Main article: Mutual fund fees and expensesDistribution charges pay for marketing and distribution of the funds shares to investors.Front-end load or sales chargeA front-end load or sales charge is a commission paid to a broker by a mutual fund when shares arepurchased. It is expressed as a percentage of the total amount invested (including the front-end load), knownas the "public offering price." The front-end load often declines as the amount invested increases,through breakpoints. Front-end loads are deducted from an investors account and reduce the amountinvested.Back-end loadSome funds have a back-end load, which is paid by the investor when shares are redeemed depending on howlong they are held. The back-end loads may decline the longer the investor holds shares. Back-end loads withthis structure are called contingent deferred sales charges (or CDSCs). Like front-end loads, back-end loadsare deducted from an investors account.12b-1 feesA mutual fund may charge an annual fee, known as a 12b-1 fee, for marketing and distribution services. Thisfee is computed as a percentage of a funds assets, subject to a maximum of 1% of assets. The 12b-1 fee isincluded in the expense ratio.No-load fundsA no-load fund does not charge a front-end load under any circumstances, does not charge a back-end loadunder any circumstances and does not charge a 12b-1 fee greater than 0.25% of fund assets.Share classesA single mutual fund may give investors a choice of different combinations of front-end loads, back-end loadsand 12b-1 fees, by offering several different types of shares, known as share classes. All of the shares classesinvest in the same portfolio of securities, but each has different expenses and, therefore, a different net assetvalue and different performance results. Some of these share classes may be available only to certain types ofinvestors.Typical share classes for funds sold through brokers or other intermediaries are: Class A shares usually charge a front-end sales load together with a small 12b-1 fee. Class B shares dont have a front-end sales load. Instead they, have a high contingent deferred sales charge, or CDSC that declines gradually over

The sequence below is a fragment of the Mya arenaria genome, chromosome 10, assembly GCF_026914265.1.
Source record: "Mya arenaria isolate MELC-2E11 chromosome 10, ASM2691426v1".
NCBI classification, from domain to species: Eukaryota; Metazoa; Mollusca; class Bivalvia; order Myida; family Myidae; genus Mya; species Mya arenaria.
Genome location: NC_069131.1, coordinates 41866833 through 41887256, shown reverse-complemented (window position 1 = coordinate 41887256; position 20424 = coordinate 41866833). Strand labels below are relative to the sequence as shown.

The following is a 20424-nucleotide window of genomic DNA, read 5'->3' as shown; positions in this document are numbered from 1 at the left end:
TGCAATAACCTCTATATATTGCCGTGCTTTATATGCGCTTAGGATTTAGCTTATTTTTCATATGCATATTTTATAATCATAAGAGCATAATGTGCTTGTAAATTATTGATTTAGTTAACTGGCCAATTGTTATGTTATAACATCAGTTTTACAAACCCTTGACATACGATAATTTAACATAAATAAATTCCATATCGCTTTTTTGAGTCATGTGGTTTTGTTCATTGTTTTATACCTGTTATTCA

several years, combined with a high12b-1 fee. Class B shares usually convert automatically to Class A shares after they have been held for a certain period. Class C shares have a high 12b-1 fee and a modest contingent deferred sales charge that is discontinued after one or two years. Class C shares usually do not convert to another class. They are often called "level load" shares. Class I are subject to very high minimum investment requirements and are, therefore, known as "institutional" shares. They are no-load shares. Class R are for use in retirement plans such as 401(k) plans. They do not charge loads, but do charge a small 12b-1 fee.No-load funds often have two classes of shares: Class I shares do not charge a 12b-1 fee. Class N shares charge a 12b-1 fee of no more than 0.25% of fund assets.Neither class of shares charges a front-end or back-end load.Management feeThe management fee is paid to the fund manager or sponsor who organizes the fund, provides the portfoliomanagement or investment advisory services and normally lends its brand name to the fund. The fundmanager may also provide other administrative services. The management fee often has breakpoints, whichmeans that it declines as assets (in either the specific fund or in the fund family as a whole) increase. Themanagement fee is paid by the fund and is included in the expense ratio.Other fund expensesA mutual fund pays for other services including: Board of directors (or board of trustees) fees and expenses Custody fee: paid to a bank for holding the funds portfolio in safekeeping Fund accounting fee: for computing the net asset value daily Professional services fees: legal and accounting fees Registration fees: when making filings with regulatory agencies Shareholder communications expenses: printing and mailing required documents to shareholders Transfer agent services fee: keeping shareholder records and responding to customer inquiries